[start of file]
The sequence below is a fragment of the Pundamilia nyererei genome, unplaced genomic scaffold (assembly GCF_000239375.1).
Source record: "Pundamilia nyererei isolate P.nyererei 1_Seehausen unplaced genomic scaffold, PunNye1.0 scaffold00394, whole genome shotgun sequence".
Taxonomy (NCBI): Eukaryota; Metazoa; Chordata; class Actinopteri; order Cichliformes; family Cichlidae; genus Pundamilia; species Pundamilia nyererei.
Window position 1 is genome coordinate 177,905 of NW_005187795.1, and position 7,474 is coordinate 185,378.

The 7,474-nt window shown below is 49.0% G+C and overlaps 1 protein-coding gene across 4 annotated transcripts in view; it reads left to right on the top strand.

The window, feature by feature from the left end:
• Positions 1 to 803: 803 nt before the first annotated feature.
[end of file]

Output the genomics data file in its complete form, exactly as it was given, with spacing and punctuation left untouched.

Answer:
The sequence below is a fragment of the Pundamilia nyererei genome, unplaced genomic scaffold (assembly GCF_000239375.1).
Source record: "Pundamilia nyererei isolate P.nyererei 1_Seehausen unplaced genomic scaffold, PunNye1.0 scaffold00394, whole genome shotgun sequence".
Taxonomy (NCBI): Eukaryota; Metazoa; Chordata; class Actinopteri; order Cichliformes; family Cichlidae; genus Pundamilia; species Pundamilia nyererei.
Window position 1 is genome coordinate 177,905 of NW_005187795.1, and position 7,474 is coordinate 185,378.

The 7,474-nt window shown below is 49.0% G+C and overlaps 1 protein-coding gene across 4 annotated transcripts in view; it reads left to right on the top strand.

The window, feature by feature from the left end:
• Positions 1 to 803: 803 nt before the first annotated feature.